The regiment's most significant fighting came during the Red River campaign in Louisiana in the spring of 1864. Although the troopers did not arrive in time to fight at Mansfield and Pleasant Hill, they did attack the Union fleet at Blair's Landing on April 12, 1864. They continued to harass the retreating Federal army under Brig. Gen. Nathaniel Banks and fought in the last battle of the campaign at Yellow Bayou on May 18, 1864.
Following the Red River campaign, the Twelfth Texas returned to southern Arkansas and remained there until ordered to Texas by early 1865. The regiment disbanded on May 23, 1865. Although the troopers fought in few significant battles, their efforts helped prevent a Federal occupation of southern Arkansas and northern Louisiana. As scouts and raiders, they protected East Texas from Federal soldiers and became one of the best known Texas cavalry regiments in the Trans-Mississippi Department.
John Q. Anderson, ed., Campaigning with Parsons' Texas Cavalry Brigade, CSA: The War Journals and Letters of the Four Orr Brothers, 12th Texas Cavalry Regiment (Hillsboro, Texas: Hill Junior College Press, 1967). Anne J. Bailey, Between the Enemy and Texas: Parsons's Texas Cavalry in the Civil War (Fort Worth: Texas Christian University Press, 1989). Anne. J. Bailey, ed., In the Saddle with the Texans: Day-by-Day with Parsons's Cavalry Brigade, 1862-1865 (Abilene: McWhiney Foundation Press, 2004). A Brief and Condensed History of Parsons' Texas Cavalry Brigade (Waxahachie, Texas: Flemister, 1892; rpt., Waco:Morrison, 1962). Condensed History of Parsons' Texas Cavalry Brigade 1861–1865 (Corsicana, Texas: Sun-Light Publishing Company, 1903). Henry L. Ingram, comp., The Civil War Letters of George W. and Martha F. Ingram 1861–1865 (College Station: Texas A&M University Press, 1973). Johnette Highsmith Ray, ed., "Civil War Letters from Parsons' Texas Cavalry Brigade," Southwestern Historical Quarterly 69 (October 1965).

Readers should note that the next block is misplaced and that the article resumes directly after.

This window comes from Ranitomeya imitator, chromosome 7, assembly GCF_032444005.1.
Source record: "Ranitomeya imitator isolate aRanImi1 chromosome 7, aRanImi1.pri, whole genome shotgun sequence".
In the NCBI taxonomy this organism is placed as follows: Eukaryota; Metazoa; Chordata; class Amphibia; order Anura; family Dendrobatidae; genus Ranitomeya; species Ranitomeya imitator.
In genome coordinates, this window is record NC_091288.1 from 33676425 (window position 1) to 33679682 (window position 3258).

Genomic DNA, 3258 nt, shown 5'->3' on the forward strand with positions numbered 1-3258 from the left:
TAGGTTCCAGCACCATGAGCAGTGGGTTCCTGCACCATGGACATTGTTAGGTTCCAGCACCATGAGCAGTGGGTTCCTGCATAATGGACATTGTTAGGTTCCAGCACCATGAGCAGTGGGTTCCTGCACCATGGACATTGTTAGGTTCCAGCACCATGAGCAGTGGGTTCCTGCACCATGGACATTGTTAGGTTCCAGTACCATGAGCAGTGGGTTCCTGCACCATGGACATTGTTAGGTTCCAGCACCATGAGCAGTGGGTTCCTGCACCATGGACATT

Image Use Disclaimer
All copyrighted materials included within the Handbook of Texas Online are in accordance with Title 17 U.S.C. Section 107 related to Copyright and “Fair Use” for Non-Profit educational institutions, which permits the Texas State Historical Association (TSHA), to utilize copyrighted materials to further scholarship, education, and inform the public. The TSHA makes every effort to conform to the principles of fair use and to comply with copyright law.
For more information go to: http://www.law.cornell.edu/uscode/17/107.shtml
If you wish to use copyrighted material from this site for purposes of your own that go beyond fair use, you must obtain permission from the copyright owner.
The following, adapted from the Chicago Manual of Style, 15th edition, is the preferred citation for this article.Handbook of Texas Online, Anne J. Bailey, "Twelfth Texas Cavalry," accessed May 31, 2016, http://www.tshaonline.org/handbook/online/articles/qkt12.
Uploaded on April 3, 2011. Modified on April 11, 2011. Published by the Texas State Historical Association.
Get Texas history every day,
with day by day
Each day's email tells a little bit more of the story of Texas and links to our collection of more than 27,000 articles